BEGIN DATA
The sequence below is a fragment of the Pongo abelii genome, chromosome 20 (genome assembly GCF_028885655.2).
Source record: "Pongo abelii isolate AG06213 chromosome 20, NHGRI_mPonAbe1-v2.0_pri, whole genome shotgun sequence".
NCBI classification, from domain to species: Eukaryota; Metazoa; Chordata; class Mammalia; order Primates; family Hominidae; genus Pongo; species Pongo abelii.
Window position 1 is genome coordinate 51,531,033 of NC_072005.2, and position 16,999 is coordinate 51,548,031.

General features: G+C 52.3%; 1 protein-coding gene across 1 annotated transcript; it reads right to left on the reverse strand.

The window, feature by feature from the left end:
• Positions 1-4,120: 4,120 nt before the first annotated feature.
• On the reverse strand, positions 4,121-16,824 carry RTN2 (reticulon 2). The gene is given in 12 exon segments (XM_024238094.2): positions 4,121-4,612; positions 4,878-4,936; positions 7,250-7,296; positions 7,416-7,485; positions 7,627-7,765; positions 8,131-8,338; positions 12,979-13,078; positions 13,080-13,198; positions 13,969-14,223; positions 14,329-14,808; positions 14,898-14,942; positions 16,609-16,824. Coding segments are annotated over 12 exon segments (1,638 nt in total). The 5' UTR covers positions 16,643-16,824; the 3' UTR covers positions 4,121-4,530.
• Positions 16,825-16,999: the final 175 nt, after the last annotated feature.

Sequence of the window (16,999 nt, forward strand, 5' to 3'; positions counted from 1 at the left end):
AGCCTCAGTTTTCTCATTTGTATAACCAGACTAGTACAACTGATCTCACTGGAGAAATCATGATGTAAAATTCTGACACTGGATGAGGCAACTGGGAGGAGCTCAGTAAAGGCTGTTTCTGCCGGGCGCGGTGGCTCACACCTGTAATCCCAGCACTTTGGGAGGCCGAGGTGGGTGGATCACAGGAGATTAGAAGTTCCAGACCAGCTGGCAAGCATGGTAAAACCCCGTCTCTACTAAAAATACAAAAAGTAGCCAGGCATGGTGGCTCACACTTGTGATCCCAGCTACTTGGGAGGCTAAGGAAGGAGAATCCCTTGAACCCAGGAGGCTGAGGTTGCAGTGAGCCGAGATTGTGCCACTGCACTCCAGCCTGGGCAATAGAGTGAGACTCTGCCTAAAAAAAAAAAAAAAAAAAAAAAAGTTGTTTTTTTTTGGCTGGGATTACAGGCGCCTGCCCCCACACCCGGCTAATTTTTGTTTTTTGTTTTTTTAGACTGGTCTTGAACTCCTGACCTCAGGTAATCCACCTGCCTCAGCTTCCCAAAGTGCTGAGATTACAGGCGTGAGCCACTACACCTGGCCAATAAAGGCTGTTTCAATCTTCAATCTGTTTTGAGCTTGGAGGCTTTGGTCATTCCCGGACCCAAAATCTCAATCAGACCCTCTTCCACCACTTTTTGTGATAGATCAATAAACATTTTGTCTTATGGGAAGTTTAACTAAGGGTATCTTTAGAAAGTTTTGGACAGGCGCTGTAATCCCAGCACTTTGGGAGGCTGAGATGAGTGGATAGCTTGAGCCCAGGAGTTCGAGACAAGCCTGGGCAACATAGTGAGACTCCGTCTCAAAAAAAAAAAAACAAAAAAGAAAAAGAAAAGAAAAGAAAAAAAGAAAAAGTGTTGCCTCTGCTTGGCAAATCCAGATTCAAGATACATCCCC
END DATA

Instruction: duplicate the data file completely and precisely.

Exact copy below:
The sequence below is a fragment of the Pongo abelii genome, chromosome 20 (genome assembly GCF_028885655.2).
Source record: "Pongo abelii isolate AG06213 chromosome 20, NHGRI_mPonAbe1-v2.0_pri, whole genome shotgun sequence".
NCBI classification, from domain to species: Eukaryota; Metazoa; Chordata; class Mammalia; order Primates; family Hominidae; genus Pongo; species Pongo abelii.
Window position 1 is genome coordinate 51,531,033 of NC_072005.2, and position 16,999 is coordinate 51,548,031.

General features: G+C 52.3%; 1 protein-coding gene across 1 annotated transcript; it reads right to left on the reverse strand.

The window, feature by feature from the left end:
• Positions 1-4,120: 4,120 nt before the first annotated feature.
• On the reverse strand, positions 4,121-16,824 carry RTN2 (reticulon 2). The gene is given in 12 exon segments (XM_024238094.2): positions 4,121-4,612; positions 4,878-4,936; positions 7,250-7,296; positions 7,416-7,485; positions 7,627-7,765; positions 8,131-8,338; positions 12,979-13,078; positions 13,080-13,198; positions 13,969-14,223; positions 14,329-14,808; positions 14,898-14,942; positions 16,609-16,824. Coding segments are annotated over 12 exon segments (1,638 nt in total). The 5' UTR covers positions 16,643-16,824; the 3' UTR covers positions 4,121-4,530.
• Positions 16,825-16,999: the final 175 nt, after the last annotated feature.

Sequence of the window (16,999 nt, forward strand, 5' to 3'; positions counted from 1 at the left end):
AGCCTCAGTTTTCTCATTTGTATAACCAGACTAGTACAACTGATCTCACTGGAGAAATCATGATGTAAAATTCTGACACTGGATGAGGCAACTGGGAGGAGCTCAGTAAAGGCTGTTTCTGCCGGGCGCGGTGGCTCACACCTGTAATCCCAGCACTTTGGGAGGCCGAGGTGGGTGGATCACAGGAGATTAGAAGTTCCAGACCAGCTGGCAAGCATGGTAAAACCCCGTCTCTACTAAAAATACAAAAAGTAGCCAGGCATGGTGGCTCACACTTGTGATCCCAGCTACTTGGGAGGCTAAGGAAGGAGAATCCCTTGAACCCAGGAGGCTGAGGTTGCAGTGAGCCGAGATTGTGCCACTGCACTCCAGCCTGGGCAATAGAGTGAGACTCTGCCTAAAAAAAAAAAAAAAAAAAAAAAAGTTGTTTTTTTTTGGCTGGGATTACAGGCGCCTGCCCCCACACCCGGCTAATTTTTGTTTTTTGTTTTTTTAGACTGGTCTTGAACTCCTGACCTCAGGTAATCCACCTGCCTCAGCTTCCCAAAGTGCTGAGATTACAGGCGTGAGCCACTACACCTGGCCAATAAAGGCTGTTTCAATCTTCAATCTGTTTTGAGCTTGGAGGCTTTGGTCATTCCCGGACCCAAAATCTCAATCAGACCCTCTTCCACCACTTTTTGTGATAGATCAATAAACATTTTGTCTTATGGGAAGTTTAACTAAGGGTATCTTTAGAAAGTTTTGGACAGGCGCTGTAATCCCAGCACTTTGGGAGGCTGAGATGAGTGGATAGCTTGAGCCCAGGAGTTCGAGACAAGCCTGGGCAACATAGTGAGACTCCGTCTCAAAAAAAAAAAAACAAAAAAGAAAAAGAAAAGAAAAGAAAAAAAGAAAAAGTGTTGCCTCTGCTTGGCAAATCCAGATTCAAGATACATCCCC